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Dyshidrotic Eczema Treatment

Dyshidrotic is a form of eczema that affects the hands and the feet. This form of dermatitis is characterized by development of small blisters. While medication and other treatment options can help in alleviating the symptoms, following certain self-care measures can help in preventing a recurrence in future.
Dhanya Joy
Last Updated: Mar 20, 2018
Quick Fact
While hyperhidrosis or excessive sweating was believed to be the cause of dyshidrotic eczema, research studies have ruled out the possibility of excessive sweating as the cause. However, profuse sweating may be an aggravating factor.

Dyshidrotic eczema, which is also referred to as pompholyx or vesicular eczema of the hands and/or feet, is a type of skin condition that is characterized by the development of tiny blisters that itch. When the blisters appear on the palms or fingers, the affected individual is diagnosed with cheiropompholyx. When the blisters appear on feet, the affected individual is said to suffer from pedopompholyx. It is a kind of chronic dermatitis that is recurrent in nature. If left untreated, the vesicular eruptions can also become infected. The exact cause of this skin condition is still unknown.
Symptoms

» Development of tiny fluid-filled blisters
» Itching
» Inflammation, redness and burning sensation
» Severe dryness
» Peeling and cracking of the skin after the blisters have burst
» Nail infection and fingernail problems
» Thickening of the skin and other skin changes that could be triggered by scratching
Risk Factors

This form of dermatitis may get aggravated due to a change in the weather. Winters could be a bit more problematic for people who suffer from this condition. The onset of this skin condition is sudden and it can occur in people of all ages. Although the exact cause for this condition is not known, it is believed that hyperhidrosis (excessive sweating), atopic eczema, allergic contact dermatitis, irritant contact dermatitis, metal sensitivity, fungal infections and stress can act as triggers. An examination of skin scraping or a skin biopsy may help in diagnosing this chronic form of dermatitis. Patch testing may also be recommended if an allergic reaction is believed to be the triggering factor.
Treatment

While many treatment options are available, some people may find that methods initially used, do not work for them later. It is best to avoid the triggers and follow precautionary measures to prevent a recurrence so as to avoid situations like this.
Medication
Drug therapy usually involves the use of anti-itch creams and antihistamines to reduce severe itching and inflammation. Antihistamines such as diphenhydramine (Benadryl) and loratiadine (Claritin) may help in relieving itching. Application of topical steroid creams and ointments that contain cortisone or zinc oxide also proves beneficial. In case of a secondary bacterial infection, antibiotics should be taken under the supervision of a dermatologist. When other treatment options don't work, the use of immunosuppressive drugs such as pimecrolimus and tacrolimus may be recommended.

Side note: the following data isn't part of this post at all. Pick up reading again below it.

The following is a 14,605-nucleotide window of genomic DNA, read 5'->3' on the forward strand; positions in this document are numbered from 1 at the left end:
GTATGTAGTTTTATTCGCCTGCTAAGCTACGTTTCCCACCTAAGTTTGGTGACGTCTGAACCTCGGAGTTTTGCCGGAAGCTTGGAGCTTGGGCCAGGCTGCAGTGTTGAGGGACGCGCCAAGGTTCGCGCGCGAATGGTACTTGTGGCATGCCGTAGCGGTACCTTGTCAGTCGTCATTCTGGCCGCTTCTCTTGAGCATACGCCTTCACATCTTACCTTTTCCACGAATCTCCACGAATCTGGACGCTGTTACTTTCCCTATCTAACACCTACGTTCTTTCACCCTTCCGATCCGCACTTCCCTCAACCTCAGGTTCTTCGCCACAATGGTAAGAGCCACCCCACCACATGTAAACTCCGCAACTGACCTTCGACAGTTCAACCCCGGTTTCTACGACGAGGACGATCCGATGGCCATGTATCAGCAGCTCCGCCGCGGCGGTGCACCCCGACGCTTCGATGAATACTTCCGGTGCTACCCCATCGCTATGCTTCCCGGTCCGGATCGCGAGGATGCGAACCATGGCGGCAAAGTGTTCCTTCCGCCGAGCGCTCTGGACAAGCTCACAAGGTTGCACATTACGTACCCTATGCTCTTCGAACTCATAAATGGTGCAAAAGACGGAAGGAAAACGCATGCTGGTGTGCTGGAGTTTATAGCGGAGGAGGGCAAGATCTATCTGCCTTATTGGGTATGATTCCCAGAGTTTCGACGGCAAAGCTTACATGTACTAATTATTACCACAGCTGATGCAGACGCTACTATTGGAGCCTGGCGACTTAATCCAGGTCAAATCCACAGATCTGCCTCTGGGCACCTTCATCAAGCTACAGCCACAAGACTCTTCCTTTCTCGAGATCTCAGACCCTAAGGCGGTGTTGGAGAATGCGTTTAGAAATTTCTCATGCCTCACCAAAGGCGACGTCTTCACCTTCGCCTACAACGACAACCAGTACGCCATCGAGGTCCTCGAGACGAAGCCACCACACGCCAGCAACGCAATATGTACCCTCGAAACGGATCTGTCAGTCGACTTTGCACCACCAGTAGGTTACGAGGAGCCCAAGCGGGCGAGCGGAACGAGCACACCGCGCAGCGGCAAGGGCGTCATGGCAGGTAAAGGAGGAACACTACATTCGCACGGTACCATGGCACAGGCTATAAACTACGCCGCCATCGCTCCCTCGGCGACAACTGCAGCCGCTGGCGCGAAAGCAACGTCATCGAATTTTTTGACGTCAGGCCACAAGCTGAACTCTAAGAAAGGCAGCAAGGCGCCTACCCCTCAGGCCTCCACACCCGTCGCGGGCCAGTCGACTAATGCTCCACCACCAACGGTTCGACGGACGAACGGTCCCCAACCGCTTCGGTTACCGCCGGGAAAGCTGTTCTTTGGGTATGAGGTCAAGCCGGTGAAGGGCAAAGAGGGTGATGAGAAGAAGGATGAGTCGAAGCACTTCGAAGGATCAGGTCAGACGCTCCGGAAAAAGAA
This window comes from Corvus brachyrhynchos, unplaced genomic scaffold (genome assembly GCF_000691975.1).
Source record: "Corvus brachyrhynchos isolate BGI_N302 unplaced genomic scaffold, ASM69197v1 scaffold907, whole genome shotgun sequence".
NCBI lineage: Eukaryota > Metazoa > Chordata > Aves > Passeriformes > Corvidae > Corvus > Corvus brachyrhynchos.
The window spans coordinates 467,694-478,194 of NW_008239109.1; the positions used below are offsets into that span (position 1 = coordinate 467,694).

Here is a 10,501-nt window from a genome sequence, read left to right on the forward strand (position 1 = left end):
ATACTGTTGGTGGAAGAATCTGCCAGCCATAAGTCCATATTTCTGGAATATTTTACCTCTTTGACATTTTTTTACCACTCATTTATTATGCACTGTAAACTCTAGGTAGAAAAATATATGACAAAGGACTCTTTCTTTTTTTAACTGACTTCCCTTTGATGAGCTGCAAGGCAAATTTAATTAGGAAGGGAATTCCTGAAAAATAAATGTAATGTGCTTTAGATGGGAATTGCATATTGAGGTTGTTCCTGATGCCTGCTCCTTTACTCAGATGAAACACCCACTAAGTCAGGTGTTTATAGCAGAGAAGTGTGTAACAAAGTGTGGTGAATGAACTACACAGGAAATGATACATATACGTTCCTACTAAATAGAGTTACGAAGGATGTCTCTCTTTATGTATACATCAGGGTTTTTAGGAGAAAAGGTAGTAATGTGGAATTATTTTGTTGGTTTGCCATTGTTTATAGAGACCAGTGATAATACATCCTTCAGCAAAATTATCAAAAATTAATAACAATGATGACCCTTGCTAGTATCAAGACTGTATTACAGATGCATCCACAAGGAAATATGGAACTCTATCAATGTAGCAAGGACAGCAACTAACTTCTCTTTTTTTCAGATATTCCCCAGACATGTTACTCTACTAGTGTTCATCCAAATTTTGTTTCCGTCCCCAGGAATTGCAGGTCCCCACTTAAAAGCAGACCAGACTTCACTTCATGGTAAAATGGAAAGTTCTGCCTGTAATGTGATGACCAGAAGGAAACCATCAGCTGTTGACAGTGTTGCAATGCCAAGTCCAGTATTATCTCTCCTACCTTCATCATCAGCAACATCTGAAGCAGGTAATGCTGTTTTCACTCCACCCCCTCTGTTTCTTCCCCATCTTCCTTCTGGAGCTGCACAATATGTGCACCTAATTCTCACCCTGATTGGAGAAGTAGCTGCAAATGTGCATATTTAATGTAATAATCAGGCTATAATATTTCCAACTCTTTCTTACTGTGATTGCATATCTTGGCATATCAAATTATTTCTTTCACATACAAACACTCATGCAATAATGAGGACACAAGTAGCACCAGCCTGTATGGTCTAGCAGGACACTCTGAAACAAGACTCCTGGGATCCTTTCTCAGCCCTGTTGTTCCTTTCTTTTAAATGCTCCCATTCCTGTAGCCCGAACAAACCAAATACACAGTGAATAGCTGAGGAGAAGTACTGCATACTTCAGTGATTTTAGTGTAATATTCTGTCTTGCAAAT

PUVA Therapy
The PUVA (psoralen combined with ultraviolet A) therapy is a special type of UV treatment that involves soaking the affected areas in psoralen solution and then exposing it to long wave ultraviolet A radiation. Long-term use of this therapy may increase the risk of skin cancer. Those who are undergoing this therapy must comply to the precautionary measures or instructions given by the dermatologist. It is equally important to inform the doctor about any skin changes or adverse reactions.
Natural Remedies

Here are some natural remedies for alleviating the symptoms of dyshidrotic eczema.
✓ Soaking the affected part of the skin in sea salt or white vinegar soak or a diluted potassium permanganate solution can help relieve the itching, scaling and dryness associated with this type of eczema. Soak your palms, fingers or feet for around 40 minutes, twice a day.
✓ Use a mild moisturizer to moisturize your hands and feet regularly.
✓ Regular oatmeal baths can also prove beneficial.
✓ To smoothen and soften the skin, apply flaxseed oil or coconut oil to the affected area.
✓ Sunbathing for a short time can also help cure this skin condition.
✓ Application of a cold compress or aloe vera gel will also soothe the affected area of the skin.
Dos and Don'ts

Always keep your palm and feet clean and dry.
✓ Use cool or lukewarm water for bathing.
✓ Wear hand gloves while carrying out household activities that involve exposure to water, detergents, soap and other cleaning agents.
✓ Clean the jewelry that you wear on your fingers regularly.
✓ Follow a healthy diet and avoid excessive consumption of processed foods.

Do not bathe in hot water.
✘ Don't scratch or burst the blisters.
✘ Do not expose the affected area to harsh chemicals, soaps and fabrics that can trigger the condition.
✘ Avoid the consumption of caffeine and follow a nickel-free diet.
✘ Don't rub your skin after bathing. Always pat it dry with a soft cloth or towel.
While drug therapy and PUVA therapy can help in alleviating the symptoms associated with dyshidrotic eczema, it is extremely essential to seek medical assistance for the pre-existing medical conditions that may predispose a person to develop this form of dermatitis. Avoidance of triggers will surely prove helpful. Dealing with stress and avoiding exposure to certain irritants and allergens can certainly go a long way in averting a recurrence or flare-ups in future.
Disclaimer: The information provided in this article is solely for educating the reader. It is not intended to be a substitute for the advice of a medical expert.